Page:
Sometimes I don't have what it takes to help one of my kids understand a difficult concept. When that happens, I find myself visiting our local homeschooling center, surfing the internet, browsing the public library or visiting the teachers' store searching for games, manipulatives or workbooks that focus on that area. Fractions are not fun to teach! My youngest easily understands fractions. They are not a problem for her, even though other areas of math are. However, my older daughter absolutely hates fractions! I couldn't seem to find a way to get the concept across to her! I bought fraction workbooks to focus on the area. I bought a set of plastic fraction manipulatives. I even cut out a set of paper ones. We worked with measuring cups and talked about it until I felt blue in the face. I had to keep reminding myself that if she were in school, with an experienced teacher, she still wouldn't necessarily “get it” there either. If she didn't understand in a traditional classroom, they would have gone on without her a long time ago, whereas her class of one was taking the time to go over and over it until she got it. She may be a little behind in math, but her reading class of one has done just the opposite; she’s far ahead of grade level and loving it!
Reading is the best part of homeschooling! Not only do you get to choose the best materials for your child’s unique interests, but you get to choose materials that will build their character, strengthen their faith, and inspire them. You still have to choose a variety of fiction, nonfiction, poetry and prose, but you don't have to stick with any set curriculum’s choices. Every curriculum uses totally different materials anyway. There isn't a set way to teach literature the way there is for math. Even in math, there are different methods…
My oldest daughter absolutely hated history. We dragged our way through a grade appropriate text book before I decided to assign her interesting history stories for reading assignments. Now history is one of her favorite subjects! She has read almost all of the “American Adventure” series, all of the “American Girls” books, many of the diary type novels, as well as the Little House books and Anne of Green Gables classics. She eagerly checks out between eight and twenty books a week at our local library. Everything from classics to hamsters to ancient Egypt - and no, we haven't studied that yet, but SHE has!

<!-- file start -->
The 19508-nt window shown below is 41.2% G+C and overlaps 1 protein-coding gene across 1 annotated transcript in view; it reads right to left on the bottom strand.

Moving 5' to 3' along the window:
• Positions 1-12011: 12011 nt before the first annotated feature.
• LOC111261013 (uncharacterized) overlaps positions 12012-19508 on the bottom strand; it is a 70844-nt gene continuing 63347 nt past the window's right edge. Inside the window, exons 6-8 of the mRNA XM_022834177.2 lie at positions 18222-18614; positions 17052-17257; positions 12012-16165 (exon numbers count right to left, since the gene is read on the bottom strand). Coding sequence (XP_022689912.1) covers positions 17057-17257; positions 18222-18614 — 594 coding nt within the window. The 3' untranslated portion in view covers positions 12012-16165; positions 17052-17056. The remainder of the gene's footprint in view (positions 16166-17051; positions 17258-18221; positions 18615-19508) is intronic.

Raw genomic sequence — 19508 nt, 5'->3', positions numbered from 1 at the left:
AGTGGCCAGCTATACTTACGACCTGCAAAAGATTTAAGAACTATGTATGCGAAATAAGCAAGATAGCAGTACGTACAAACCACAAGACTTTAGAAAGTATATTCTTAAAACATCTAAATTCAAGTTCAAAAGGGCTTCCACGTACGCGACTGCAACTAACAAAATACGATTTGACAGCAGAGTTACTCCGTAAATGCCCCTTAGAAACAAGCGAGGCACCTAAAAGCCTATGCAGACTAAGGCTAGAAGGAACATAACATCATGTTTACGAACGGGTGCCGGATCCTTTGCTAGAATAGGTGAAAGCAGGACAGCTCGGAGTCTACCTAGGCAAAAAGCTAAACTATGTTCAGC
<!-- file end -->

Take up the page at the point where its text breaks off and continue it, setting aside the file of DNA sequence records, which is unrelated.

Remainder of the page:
Since my youngest is so far behind in her reading, I make a point of checking out a lot of quality books on tape for her to listen to. Even though her reading level is still more at the Dr. Suess level, she has listened to Tom Sawyer, The Little Princess, Stuart Little, The Indian in the Cupboard, The Wind in the Willows, Beverly Cleary’s Ramona series, as well as many others. Videos that have to do with science and history are also checked out frequently, although we have to be very careful to watch out for evolutionist dates and ideas.
My kids have learned to love classical music, too. I didn't think it would actually work. I have never cared for classical music. But then again, I was never exposed to it. My husband was and we decided that if the kids were going to play musical instruments, they should enjoy classical music in order to truly enjoy playing. Our eldest daughter especially loves classical music! She likes to know which composer’s work we are listening to and what the name of it is. We bought each of the kids a tape with a different composer’s life story and selections of their work. They all loved them and traded tapes so that they have all listened to all three. Now they want more! We worked to make sure the kids could identify each of the instruments. We took them to a couple of symphony concerts and we spent time listening to classical music. What's truly surprising is that I, too, have learned to enjoy it! It’s not just elevator music to me anymore.